- Written by Ben Croucher
Regardless of the sport, the path to being professional is generally the same. Pick up the sport at a young age, train hard, get good and be one of the lucky ones to get paid to do it.
Upon retirement, finding that job or career is seldom so straightforward.
Johnnie Beattie spent the best part of 25 years, 16 as a professional, living and breathing rugby. Capped 38 times by Scotland and with over 200 club appearances, initially for Glasgow and latterly Montpellier, Castres and Bayonne, Johnnie retired in January without a grand plan for what comes next. And as you’re about to find out, that’s nothing to be worried about….
When your professional career spans three decades, it’s unlikely you’ll finish your playing days as spritely and as strong as when you started. Those with the greatest longevity are often the most innovative inward thinkers, constantly working out how to reinvent themselves.
Johnnie Beattie is a shining example of this mantra. Whilst the body creaks a little more and might take longer to recover from the brutal nature of the French Top 14, the mind can still be razor sharp.
From dynamic ball carrier to lineout-calling captain, Johnnie’s physicality barely changed the older he got. The realisation his game needed to adapt to compete at the highest level influenced his outlook.
“You have a physical shelf life,” he tells Switch the Play. “Your body starts to realise and your head has to catch up pretty quickly to the fact you’re not going to be playing forever and you’re going to be doing something different very soon.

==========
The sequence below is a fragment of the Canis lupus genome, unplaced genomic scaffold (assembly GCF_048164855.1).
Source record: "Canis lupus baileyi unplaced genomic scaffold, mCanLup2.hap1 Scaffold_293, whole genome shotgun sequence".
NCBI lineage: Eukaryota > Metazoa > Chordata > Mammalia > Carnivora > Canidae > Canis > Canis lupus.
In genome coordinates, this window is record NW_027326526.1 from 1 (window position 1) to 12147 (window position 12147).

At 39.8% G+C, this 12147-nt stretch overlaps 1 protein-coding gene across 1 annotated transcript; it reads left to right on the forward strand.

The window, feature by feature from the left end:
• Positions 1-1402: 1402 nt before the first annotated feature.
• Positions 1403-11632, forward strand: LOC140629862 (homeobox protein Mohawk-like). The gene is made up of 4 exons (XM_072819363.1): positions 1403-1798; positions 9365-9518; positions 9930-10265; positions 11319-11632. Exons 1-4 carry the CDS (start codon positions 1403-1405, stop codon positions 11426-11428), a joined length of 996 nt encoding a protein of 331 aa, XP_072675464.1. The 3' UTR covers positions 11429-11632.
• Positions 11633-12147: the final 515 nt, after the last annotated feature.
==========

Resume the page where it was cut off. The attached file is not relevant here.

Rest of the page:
“Mentally you have to keep reinventing yourself. Acquiring skills makes you more complete.”
Those last two sentences remain relevant even though he’s hung up his boots.
“It’ll be a completely different skillset in a completely different technical area that I’ll have to learn for a new job but I don’t find that daunting,” he continues.
“I find that exciting. It’s a fresh challenge and should be fun."
Switch the Play, most players unions and sports advisers will reiterate transferrable skills like teamwork, communication, time-keeping, resilience and so on, but skill acquisition and ability to reinvent yourself as a sportsperson can often be overlooked.
You may not have that identity of being an elite athlete but you’re still that same driven, talented individual with experience at taking on new skills and challenges without fear.
To Johnnie’s advantage is a pretty good frame of reference when it comes to tackling the next phase of his life. His father John represented Scotland and the British & Irish Lions during the eighties.
“He trained as a civil engineer but didn’t enjoy it,” Johnnie says. “He did night training with an accountancy firm, did a couple of years of that then realised he didn’t like it.
“Now working in the media, he found his passion as if by accident.
“There’s nothing to say I could be the same or different but it doesn’t mean the first thing I try will be the perfect job. I don’t think that exists.
“There’s a long professional career in various paths to come. Dad says if you find something you enjoy, become passionate and enjoy your working days, you’ll be alright.”